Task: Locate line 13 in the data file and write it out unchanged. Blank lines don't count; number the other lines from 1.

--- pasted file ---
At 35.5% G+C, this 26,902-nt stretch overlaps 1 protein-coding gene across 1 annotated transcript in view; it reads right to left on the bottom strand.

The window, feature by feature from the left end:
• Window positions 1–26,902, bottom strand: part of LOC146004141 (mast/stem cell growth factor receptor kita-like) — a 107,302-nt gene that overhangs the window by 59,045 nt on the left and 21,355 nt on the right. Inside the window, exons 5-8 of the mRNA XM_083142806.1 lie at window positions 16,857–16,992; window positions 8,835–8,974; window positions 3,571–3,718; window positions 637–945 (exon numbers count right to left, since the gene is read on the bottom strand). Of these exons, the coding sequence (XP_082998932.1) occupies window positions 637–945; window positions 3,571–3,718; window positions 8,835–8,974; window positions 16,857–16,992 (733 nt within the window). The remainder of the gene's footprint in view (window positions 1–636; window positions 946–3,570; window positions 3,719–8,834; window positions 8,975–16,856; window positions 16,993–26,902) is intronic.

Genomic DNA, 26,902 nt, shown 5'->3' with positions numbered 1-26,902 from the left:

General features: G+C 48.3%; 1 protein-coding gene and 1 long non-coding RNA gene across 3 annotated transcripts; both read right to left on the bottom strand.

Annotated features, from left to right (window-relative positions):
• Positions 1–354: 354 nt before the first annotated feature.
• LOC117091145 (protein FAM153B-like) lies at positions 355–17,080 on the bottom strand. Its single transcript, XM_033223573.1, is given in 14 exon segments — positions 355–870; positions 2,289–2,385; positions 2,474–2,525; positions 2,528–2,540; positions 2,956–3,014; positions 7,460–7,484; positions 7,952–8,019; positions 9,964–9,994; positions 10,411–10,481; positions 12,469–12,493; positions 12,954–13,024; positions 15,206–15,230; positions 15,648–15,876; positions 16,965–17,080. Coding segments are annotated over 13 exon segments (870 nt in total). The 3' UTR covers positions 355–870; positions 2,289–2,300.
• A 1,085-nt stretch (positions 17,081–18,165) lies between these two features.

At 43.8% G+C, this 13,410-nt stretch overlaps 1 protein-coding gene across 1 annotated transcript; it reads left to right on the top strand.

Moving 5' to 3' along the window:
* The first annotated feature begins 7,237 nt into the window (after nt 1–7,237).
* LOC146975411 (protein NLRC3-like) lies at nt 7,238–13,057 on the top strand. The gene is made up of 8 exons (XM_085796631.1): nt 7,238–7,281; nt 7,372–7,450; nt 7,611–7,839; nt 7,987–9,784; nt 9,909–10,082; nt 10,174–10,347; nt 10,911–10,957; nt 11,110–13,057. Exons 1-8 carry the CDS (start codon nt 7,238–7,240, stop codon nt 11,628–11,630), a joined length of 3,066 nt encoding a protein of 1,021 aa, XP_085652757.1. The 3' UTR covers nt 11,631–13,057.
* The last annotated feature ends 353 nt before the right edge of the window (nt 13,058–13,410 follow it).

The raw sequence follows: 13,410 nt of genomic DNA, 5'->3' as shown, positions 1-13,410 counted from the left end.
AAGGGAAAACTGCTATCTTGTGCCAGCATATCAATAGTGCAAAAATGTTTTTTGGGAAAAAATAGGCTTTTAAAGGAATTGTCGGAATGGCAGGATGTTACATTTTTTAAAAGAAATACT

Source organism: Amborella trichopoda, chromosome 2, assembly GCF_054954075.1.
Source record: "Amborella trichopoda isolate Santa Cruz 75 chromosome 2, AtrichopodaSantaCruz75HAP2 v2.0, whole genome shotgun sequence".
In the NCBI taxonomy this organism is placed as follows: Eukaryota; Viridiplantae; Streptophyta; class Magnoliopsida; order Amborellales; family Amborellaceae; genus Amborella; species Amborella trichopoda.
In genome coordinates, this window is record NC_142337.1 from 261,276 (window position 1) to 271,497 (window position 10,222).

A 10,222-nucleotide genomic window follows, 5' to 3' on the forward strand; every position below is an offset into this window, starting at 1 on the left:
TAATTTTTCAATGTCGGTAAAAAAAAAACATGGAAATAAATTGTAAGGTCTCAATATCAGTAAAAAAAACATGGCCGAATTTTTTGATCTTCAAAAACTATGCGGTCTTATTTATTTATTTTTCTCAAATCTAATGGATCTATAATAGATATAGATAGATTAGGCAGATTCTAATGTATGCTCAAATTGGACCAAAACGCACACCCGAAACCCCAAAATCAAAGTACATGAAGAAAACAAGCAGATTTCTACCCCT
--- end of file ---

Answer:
* LOC146975411 (protein NLRC3-like) lies at nt 7,238–13,057 on the top strand. The gene is made up of 8 exons (XM_085796631.1): nt 7,238–7,281; nt 7,372–7,450; nt 7,611–7,839; nt 7,987–9,784; nt 9,909–10,082; nt 10,174–10,347; nt 10,911–10,957; nt 11,110–13,057. Exons 1-8 carry the CDS (start codon nt 7,238–7,240, stop codon nt 11,628–11,630), a joined length of 3,066 nt encoding a protein of 1,021 aa, XP_085652757.1. The 3' UTR covers nt 11,631–13,057.